I have woven faith into this series because in my own life I have found that it is what grounds me. Regardless of which faith you hold, I think we can agree that all our decisions ultimately take those covenants into account and when we are in our deepest despair, it is our faith we turn to help us climb out of it.
My writing started out to be cathartic in nature and ended up being one of the major loves of my life. I can’t imagine not writing and my characters have become a second family to me. I worry about them when they are in trouble, I cry with them when they are in pain and I celebrate their triumphs.
I write because it is part of who I am. Without it, I would not be whole!
About The Author
Mark Adduci, writing as J. M. LeDuc is native Bostonian, who transplanted to South Florida in 1985. He shares his love and life with his wife, Sherri and his daughter, Chelsea.
Blessed to have had a mother who loved the written word, her passion was passed on to him. It is in her maiden name he writes. When he is not crafting the plot of his next thriller, his alter ego is busy working as a professor at The Academy of Nursing and Health Occupations, a nursing college in West Palm Beach, Florida.
J.M. LeDuc’s first novel, “Cursed Blessing” won a Royal Palm Literary Award in 2008 as an unpublished manuscript in the thriller category. It was published in 2010. He has subsequently written Cursed Presence and Cursed Days, books two and three of the Trilogy of The Chosen, as well as a novella, Phantom Squad. He is a proud member of the Florida Writers Association (FWA) and the prestigious International Thriller Writers (ITW).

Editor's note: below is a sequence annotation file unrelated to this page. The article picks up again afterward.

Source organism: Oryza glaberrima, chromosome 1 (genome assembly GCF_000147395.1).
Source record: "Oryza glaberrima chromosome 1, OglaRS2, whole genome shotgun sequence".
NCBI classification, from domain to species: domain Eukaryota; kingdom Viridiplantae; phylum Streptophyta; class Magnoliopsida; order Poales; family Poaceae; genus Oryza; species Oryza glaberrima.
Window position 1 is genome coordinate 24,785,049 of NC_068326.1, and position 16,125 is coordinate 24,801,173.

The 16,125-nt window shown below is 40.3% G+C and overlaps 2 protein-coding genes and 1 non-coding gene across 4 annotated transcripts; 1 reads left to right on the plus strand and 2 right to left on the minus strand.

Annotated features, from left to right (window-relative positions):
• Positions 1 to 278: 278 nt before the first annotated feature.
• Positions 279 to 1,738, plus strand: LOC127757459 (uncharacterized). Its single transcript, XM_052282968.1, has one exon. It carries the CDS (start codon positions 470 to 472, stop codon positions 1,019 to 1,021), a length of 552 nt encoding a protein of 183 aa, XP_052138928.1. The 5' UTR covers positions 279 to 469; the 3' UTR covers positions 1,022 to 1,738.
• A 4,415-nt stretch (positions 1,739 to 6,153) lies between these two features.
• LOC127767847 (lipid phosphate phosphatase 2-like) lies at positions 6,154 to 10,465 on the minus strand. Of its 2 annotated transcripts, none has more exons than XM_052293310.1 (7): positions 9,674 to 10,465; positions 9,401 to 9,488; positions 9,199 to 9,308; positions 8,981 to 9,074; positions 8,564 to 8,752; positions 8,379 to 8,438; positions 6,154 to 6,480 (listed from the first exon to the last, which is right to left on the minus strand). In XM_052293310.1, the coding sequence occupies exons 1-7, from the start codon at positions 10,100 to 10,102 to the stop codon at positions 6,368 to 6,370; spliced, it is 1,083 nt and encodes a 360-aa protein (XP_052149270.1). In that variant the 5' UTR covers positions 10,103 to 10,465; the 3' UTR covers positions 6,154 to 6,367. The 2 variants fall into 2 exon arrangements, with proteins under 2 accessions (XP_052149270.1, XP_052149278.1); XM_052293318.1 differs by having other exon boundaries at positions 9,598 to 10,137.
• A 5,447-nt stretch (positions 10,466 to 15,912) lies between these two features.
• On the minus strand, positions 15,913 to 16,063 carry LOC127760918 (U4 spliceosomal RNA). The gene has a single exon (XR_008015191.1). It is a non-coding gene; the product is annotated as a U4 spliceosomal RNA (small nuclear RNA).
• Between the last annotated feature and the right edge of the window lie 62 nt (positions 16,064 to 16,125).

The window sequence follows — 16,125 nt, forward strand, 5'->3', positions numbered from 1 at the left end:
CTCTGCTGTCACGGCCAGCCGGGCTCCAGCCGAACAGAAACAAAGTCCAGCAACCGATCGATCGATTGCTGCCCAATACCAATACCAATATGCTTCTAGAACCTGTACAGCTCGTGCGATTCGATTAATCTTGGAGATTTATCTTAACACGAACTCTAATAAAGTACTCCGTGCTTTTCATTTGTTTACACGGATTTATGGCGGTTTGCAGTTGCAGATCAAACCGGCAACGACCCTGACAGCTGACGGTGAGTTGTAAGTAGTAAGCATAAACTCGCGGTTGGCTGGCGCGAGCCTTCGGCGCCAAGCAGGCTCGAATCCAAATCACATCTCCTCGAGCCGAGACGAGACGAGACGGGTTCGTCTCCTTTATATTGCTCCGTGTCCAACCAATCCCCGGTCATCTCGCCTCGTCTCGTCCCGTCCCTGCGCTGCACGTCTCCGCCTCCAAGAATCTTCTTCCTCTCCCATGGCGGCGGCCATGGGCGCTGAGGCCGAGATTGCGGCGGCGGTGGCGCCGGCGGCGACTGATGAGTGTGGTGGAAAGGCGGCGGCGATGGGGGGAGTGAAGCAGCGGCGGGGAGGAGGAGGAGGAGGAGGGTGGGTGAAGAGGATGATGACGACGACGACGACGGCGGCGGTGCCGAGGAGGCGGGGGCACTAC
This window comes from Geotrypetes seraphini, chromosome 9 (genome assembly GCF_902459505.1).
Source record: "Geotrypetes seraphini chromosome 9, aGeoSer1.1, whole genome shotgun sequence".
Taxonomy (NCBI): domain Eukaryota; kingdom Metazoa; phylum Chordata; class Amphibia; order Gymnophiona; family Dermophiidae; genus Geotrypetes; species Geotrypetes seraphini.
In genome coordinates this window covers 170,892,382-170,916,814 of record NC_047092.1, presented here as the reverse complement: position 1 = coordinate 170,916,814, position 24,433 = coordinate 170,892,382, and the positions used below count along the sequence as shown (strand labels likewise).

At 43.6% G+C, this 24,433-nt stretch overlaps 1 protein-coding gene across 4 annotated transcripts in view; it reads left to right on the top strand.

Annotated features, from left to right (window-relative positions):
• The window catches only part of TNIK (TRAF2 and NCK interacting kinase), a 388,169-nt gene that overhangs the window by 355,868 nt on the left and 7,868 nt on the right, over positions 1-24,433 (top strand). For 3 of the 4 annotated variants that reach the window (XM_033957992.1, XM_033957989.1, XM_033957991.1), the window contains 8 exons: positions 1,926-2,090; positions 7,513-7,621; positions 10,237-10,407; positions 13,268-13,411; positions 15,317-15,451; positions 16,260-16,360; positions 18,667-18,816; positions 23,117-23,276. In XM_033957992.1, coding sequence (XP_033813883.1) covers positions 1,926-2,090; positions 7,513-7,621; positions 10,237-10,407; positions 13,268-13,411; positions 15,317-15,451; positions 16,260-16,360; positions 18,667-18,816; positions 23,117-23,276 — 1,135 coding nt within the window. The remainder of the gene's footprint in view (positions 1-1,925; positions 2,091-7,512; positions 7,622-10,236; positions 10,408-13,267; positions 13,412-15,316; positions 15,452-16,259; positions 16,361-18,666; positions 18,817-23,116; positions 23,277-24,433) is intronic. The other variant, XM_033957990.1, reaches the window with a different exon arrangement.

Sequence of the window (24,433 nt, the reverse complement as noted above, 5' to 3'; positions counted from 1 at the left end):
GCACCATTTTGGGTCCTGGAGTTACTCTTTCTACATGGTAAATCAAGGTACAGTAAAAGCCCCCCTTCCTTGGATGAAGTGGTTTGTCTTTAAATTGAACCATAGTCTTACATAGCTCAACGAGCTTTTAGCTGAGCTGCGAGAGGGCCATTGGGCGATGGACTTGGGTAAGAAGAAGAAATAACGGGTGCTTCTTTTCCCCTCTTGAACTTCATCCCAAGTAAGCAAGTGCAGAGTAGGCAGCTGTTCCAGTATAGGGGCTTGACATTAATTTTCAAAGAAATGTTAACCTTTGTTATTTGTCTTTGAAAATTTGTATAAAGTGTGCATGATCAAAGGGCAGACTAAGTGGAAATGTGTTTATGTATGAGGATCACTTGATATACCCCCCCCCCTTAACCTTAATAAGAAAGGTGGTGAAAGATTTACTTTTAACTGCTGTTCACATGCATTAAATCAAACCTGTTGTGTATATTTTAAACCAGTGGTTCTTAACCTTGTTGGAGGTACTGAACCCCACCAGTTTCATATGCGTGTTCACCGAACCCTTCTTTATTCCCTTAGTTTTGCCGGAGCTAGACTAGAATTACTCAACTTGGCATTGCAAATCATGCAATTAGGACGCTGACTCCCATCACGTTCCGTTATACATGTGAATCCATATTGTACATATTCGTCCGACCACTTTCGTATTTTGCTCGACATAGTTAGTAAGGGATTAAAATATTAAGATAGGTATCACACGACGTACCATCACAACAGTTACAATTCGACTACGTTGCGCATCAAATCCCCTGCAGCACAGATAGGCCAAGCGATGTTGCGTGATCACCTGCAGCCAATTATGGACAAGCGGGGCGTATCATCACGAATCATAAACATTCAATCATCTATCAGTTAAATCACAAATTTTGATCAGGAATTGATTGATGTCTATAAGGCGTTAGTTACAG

Connect with J.M. Leduc Website | Facebook
Synopsis: In the blink of an eye, a life begins and another ends.
In a blink of an eye, Brent Venturi falls into the chasm of despair.
What do you do when everything is lost? When the person you loved is gone and all you have left is guilt? These are the questions that face Brent, the leader of the Phantom Squad and the latest in Noah’s line of descendants. His answer—go back to the beginning, back to where it all began—Mount Ararat.
The last known resting place of Noah’s Ark.
In his travels, Brent will meet Rowtag Achak, a Cree brave and Special Forces sniper who is on a similar path of self-destruction. Together, they will trace their steps from Palm Cove to Washington D.C., all the way to Armenia and the Khor Virap Monastery which sits at the base of Mount Ararat. Their travels will eventually take them to Alpha Camp and the Hindu Kush Mountains on the Pakistan-Afghanistan border.
When President Dupree and the Phantom Squad get captured by the Brotherhood of Gaza, time for introspection is over and time for action begins. Brent must find a way to get back to the man he was in order to save the people still left in his life.
What begins as a sabbatical of self-awareness turns into a mission of survival. His own, that of the squad and more importantly, that of the president of the United States. What man and nature takes away, only God can restore. The restoration of the Cornerstone.
To find the beginning, one must walk through the past and be willing to step into the future.